If you’ve been in this business for any length of time you will have firsthand experience in handling defective products and dealing with angry owners. This is where dealers need to show their true value to the customer. We think it’s important to understand fully what’s wrong, how the error happened and most importantly to acknowledge the customers frustration. There are too many situations in everyone’s lives where companies provide shoddy customer service and view defective returns as an incredible nuisance. A good dealer has strong relationships with the manufacturers whose lines we sell. This is the subject of a different article perhaps but the point is this, if a dealer has a strong relationship with the manufacturer getting problems solved is significantly easier. Returns done well can show a dealers value-add and enhance the reputation of the manufacturer. When possible we offer loaner products while the customer’s defective product is being repaired. If a dealer doesn’t want customers shopping on the internet, this is one of the ways to prevent it; true value add and focused customer service.
Taking the High Road…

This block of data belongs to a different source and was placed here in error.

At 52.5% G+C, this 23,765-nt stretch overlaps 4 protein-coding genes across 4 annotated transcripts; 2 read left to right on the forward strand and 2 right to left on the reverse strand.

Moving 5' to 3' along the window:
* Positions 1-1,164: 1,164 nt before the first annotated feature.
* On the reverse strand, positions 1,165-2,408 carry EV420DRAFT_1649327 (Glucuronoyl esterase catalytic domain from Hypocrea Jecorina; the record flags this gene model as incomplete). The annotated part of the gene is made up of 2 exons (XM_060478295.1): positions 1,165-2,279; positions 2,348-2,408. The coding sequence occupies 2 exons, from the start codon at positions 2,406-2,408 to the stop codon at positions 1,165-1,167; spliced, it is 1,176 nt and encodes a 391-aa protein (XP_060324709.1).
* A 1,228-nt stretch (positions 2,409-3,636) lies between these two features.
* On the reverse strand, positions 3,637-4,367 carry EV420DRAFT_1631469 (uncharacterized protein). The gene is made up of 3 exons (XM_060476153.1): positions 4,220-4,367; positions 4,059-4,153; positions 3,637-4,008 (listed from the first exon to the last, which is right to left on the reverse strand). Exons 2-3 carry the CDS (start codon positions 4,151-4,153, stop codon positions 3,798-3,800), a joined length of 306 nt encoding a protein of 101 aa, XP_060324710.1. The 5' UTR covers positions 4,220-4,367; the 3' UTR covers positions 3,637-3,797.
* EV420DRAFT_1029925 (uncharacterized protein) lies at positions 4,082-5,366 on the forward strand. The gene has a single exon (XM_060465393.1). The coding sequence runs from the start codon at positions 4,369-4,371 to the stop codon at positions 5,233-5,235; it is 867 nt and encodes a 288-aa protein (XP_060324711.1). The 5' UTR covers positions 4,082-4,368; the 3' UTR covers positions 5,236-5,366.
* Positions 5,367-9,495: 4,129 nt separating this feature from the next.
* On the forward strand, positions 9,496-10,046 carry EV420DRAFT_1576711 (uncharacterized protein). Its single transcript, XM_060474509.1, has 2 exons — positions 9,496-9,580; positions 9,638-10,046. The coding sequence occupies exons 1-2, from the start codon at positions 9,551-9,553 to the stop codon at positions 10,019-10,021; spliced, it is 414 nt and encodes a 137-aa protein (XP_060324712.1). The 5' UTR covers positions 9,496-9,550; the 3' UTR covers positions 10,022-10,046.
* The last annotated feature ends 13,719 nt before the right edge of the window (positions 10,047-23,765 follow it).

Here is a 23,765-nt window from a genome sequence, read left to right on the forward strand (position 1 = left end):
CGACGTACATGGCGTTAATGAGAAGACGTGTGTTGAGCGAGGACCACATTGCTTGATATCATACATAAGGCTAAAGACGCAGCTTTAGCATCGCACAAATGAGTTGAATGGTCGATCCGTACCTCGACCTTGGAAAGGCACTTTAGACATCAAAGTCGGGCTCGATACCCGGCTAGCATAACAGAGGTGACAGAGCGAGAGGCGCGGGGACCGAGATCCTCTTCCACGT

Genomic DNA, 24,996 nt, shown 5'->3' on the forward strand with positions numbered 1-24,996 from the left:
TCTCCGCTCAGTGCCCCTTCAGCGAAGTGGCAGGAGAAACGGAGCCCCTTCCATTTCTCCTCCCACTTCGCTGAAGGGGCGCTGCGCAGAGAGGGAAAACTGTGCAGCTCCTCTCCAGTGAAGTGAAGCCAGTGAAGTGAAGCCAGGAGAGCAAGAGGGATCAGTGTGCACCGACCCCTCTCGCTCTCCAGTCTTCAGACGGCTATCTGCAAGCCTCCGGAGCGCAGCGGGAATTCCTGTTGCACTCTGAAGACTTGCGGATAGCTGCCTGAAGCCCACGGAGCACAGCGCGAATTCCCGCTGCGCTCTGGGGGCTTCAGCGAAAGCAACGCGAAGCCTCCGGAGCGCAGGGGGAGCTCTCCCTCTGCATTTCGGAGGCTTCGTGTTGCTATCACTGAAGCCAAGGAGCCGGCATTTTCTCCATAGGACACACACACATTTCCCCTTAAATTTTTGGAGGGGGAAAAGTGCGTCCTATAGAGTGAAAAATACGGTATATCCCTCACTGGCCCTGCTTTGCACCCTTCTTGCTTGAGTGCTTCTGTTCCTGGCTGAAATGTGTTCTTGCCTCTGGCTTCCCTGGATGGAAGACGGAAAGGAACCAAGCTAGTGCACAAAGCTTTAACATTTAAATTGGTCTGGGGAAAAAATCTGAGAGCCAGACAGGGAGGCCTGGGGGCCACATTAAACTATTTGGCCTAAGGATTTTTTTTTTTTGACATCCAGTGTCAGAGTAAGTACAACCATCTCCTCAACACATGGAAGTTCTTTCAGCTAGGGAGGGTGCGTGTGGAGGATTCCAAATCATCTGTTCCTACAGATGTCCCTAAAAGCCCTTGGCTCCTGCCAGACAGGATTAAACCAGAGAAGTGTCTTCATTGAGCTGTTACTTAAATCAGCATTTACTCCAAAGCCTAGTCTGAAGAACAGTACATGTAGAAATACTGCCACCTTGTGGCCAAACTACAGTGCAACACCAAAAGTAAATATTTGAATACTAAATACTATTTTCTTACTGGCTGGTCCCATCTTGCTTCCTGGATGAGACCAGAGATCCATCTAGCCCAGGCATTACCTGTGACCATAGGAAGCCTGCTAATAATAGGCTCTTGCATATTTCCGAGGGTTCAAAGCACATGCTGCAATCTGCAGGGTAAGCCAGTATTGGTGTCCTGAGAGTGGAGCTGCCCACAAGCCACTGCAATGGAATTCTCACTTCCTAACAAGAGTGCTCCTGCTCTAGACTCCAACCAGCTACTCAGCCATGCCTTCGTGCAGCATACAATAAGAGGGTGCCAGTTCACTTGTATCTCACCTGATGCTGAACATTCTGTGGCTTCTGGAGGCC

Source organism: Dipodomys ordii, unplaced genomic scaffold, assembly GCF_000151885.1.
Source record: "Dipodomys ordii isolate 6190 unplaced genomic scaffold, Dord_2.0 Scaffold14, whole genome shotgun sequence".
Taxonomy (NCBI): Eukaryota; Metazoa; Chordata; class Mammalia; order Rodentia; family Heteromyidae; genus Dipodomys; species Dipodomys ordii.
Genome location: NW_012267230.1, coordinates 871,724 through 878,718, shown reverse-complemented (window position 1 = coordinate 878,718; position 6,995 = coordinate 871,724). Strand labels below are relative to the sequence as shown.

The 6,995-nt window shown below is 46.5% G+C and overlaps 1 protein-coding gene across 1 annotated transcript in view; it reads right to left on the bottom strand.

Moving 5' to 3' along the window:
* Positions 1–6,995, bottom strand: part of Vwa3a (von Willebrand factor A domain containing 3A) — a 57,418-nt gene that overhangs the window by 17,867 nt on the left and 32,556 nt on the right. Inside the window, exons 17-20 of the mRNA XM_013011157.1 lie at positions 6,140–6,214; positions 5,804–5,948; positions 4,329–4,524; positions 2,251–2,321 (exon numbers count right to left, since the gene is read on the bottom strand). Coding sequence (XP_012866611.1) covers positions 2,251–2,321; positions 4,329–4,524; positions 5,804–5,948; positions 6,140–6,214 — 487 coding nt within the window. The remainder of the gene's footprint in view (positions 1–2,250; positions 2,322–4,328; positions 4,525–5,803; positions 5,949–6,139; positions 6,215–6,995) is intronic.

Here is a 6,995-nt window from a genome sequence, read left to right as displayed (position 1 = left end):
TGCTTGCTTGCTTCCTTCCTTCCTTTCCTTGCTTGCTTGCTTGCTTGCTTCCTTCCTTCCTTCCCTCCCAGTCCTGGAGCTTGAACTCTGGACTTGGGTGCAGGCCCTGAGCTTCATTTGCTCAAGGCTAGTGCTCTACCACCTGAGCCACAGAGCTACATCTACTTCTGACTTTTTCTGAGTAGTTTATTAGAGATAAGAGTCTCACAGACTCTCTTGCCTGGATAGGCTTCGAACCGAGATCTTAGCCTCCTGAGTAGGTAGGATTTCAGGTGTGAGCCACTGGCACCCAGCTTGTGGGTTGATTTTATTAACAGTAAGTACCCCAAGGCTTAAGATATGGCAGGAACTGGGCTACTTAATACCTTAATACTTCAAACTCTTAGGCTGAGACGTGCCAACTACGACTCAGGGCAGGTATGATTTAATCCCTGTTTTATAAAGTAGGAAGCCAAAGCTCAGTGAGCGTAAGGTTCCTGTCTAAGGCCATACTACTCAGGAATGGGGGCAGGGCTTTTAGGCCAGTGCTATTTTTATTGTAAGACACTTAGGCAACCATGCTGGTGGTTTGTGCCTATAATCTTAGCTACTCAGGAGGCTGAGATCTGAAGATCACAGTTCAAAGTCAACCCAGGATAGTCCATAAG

There are times when being an AV dealer is not pleasant. My suspicion is that your job has similar moments. At least a few times each month we have customers who attempt to return items not purchased at our store or the product has been abused. Thankfully in our case these instances are rare but they do they occur. I think it’s important to take great care in dealing with this customer. To this end I think listening is more important than speaking. Usually we get unloaded on. I let the customer vent and then turn the conversation towards fixing the issue. I ask the customer if they purchased the product here. If the answer is no or no answer is given, I try to get the support number of the manufacturer so that the customer will have an avenue to get the product repaired. Sometimes a customer will demand a refund without a receipt. I ask if they recall who they worked with here and on what date. I then do a query of our sales in that corresponding period giving the customer the benefit of the doubt. If the search comes up empty I reluctantly state that our policy on returns for cash is based on the customer having a receipt and within our standard return period. But I also offer to call other retailers who may have dealt with this customer. Once a year or so we get an abusive customer who raises his voice at me or our staff and is completely unreasonable and out of line. I have an obligation to protect my employees from abusive situations like this. I will ask this type of customer to leave. I can count on one hand the number of times that this has occurred in 14 years of business. There are some customers you just cannot help. Recognizing this customer and working with him or her takes time and challenges your own patience and sense of humor. But it also makes me appreciate the vast majority of our customers who are great to work with.